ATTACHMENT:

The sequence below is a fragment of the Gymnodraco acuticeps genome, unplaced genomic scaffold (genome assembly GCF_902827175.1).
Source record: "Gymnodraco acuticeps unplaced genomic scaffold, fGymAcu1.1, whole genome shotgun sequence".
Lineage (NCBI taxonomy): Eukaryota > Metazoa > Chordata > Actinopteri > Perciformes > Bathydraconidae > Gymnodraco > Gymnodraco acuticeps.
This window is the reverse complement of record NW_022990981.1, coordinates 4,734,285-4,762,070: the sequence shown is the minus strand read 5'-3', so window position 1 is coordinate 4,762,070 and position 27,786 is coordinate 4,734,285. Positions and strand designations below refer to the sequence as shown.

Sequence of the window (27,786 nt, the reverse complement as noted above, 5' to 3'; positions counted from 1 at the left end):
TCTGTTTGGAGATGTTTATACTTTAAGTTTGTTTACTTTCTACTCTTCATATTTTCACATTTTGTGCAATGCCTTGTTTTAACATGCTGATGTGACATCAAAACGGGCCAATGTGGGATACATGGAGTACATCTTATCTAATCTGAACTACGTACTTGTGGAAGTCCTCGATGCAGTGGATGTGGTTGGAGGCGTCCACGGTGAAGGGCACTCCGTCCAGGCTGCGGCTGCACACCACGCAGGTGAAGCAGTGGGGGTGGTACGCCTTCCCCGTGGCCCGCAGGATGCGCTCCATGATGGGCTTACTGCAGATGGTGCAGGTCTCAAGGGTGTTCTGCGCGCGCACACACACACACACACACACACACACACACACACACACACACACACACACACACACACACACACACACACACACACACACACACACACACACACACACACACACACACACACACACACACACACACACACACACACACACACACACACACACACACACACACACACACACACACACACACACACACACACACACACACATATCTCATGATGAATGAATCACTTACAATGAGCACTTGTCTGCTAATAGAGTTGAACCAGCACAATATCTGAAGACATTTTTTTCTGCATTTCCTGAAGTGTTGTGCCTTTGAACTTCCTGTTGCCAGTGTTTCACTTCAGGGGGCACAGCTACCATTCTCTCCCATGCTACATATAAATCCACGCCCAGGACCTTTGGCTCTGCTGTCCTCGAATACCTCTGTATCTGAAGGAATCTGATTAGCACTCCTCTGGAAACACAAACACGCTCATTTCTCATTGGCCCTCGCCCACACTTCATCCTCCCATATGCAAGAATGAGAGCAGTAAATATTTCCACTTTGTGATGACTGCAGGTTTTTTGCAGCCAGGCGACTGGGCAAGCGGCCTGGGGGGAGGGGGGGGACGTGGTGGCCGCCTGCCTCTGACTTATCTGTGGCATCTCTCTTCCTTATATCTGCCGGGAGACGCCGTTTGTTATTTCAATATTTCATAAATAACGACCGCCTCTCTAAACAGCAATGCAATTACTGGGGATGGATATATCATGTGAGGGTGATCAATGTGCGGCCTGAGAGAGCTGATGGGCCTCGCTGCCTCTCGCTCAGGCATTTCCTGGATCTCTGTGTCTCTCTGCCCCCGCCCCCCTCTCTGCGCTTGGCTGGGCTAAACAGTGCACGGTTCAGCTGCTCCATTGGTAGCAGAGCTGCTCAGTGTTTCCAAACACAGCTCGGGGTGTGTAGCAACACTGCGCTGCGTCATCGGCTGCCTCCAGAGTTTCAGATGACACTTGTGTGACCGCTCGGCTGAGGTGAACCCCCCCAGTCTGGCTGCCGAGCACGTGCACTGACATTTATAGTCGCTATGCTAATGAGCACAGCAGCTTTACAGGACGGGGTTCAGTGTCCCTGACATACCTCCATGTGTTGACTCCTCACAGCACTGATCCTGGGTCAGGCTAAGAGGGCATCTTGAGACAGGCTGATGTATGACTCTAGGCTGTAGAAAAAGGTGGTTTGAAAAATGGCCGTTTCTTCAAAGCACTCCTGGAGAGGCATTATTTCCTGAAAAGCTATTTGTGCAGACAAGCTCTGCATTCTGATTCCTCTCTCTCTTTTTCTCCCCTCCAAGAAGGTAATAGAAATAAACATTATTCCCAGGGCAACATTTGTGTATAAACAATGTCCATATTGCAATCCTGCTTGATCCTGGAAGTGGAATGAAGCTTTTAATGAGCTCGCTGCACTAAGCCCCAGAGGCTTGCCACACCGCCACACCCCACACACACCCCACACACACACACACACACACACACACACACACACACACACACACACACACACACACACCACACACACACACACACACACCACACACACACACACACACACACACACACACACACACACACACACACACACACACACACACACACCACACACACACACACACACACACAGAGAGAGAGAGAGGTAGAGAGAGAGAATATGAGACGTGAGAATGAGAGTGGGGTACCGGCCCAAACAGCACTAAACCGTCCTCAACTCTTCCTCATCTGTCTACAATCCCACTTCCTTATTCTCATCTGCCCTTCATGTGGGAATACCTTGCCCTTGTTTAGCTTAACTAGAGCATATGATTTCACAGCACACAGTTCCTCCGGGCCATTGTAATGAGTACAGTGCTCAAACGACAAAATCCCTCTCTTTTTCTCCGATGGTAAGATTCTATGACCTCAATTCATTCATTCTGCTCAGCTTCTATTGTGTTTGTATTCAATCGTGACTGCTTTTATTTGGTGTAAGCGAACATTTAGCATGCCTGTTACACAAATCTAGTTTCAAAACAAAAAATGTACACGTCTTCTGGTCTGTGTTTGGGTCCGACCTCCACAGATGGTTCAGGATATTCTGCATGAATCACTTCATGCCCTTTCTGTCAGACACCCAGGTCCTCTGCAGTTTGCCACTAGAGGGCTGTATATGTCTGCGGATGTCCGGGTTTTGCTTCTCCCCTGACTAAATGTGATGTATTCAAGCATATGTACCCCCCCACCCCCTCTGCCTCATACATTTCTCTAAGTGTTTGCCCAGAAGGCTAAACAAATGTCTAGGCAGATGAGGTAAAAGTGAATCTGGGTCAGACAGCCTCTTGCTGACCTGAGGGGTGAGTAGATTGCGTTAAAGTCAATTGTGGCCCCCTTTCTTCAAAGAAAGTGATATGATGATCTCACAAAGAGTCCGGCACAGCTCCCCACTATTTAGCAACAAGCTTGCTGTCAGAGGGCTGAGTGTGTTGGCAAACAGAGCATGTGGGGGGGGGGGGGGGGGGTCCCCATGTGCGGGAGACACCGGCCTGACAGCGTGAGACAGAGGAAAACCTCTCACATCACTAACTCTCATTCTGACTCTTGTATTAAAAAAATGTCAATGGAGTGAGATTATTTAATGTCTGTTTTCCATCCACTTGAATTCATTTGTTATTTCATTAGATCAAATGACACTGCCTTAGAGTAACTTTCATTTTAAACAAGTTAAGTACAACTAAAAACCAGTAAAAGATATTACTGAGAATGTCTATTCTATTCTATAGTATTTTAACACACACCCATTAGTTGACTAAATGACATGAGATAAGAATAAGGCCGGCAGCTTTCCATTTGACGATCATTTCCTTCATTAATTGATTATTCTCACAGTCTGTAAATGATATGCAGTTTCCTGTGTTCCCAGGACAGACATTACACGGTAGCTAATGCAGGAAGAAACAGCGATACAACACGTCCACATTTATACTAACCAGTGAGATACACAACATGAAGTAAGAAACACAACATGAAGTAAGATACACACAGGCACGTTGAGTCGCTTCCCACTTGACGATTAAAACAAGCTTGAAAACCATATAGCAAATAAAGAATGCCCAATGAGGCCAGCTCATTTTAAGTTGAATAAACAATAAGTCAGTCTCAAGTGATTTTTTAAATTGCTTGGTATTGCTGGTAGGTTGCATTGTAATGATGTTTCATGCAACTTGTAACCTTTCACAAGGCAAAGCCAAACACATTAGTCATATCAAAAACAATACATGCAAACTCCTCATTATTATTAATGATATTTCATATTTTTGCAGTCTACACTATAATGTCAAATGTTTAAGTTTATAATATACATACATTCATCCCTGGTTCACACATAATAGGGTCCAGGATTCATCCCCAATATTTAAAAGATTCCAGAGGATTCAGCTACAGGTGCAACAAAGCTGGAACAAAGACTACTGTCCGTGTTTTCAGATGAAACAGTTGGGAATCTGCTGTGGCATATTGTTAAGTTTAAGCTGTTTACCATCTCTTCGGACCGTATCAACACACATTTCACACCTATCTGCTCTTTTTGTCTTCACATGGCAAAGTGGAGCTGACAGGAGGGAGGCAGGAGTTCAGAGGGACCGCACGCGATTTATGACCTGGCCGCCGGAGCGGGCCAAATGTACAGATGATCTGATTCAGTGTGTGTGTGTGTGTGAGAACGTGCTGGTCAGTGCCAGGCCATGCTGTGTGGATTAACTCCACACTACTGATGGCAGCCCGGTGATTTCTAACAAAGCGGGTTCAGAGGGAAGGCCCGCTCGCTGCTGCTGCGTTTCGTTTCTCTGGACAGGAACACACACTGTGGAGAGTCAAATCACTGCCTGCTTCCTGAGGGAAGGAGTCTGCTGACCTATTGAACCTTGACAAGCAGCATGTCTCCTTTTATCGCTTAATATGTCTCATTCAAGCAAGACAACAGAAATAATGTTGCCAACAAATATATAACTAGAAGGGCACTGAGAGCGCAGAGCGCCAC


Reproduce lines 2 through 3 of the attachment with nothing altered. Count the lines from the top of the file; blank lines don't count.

Source record: "Gymnodraco acuticeps unplaced genomic scaffold, fGymAcu1.1, whole genome shotgun sequence".
Lineage (NCBI taxonomy): Eukaryota > Metazoa > Chordata > Actinopteri > Perciformes > Bathydraconidae > Gymnodraco > Gymnodraco acuticeps.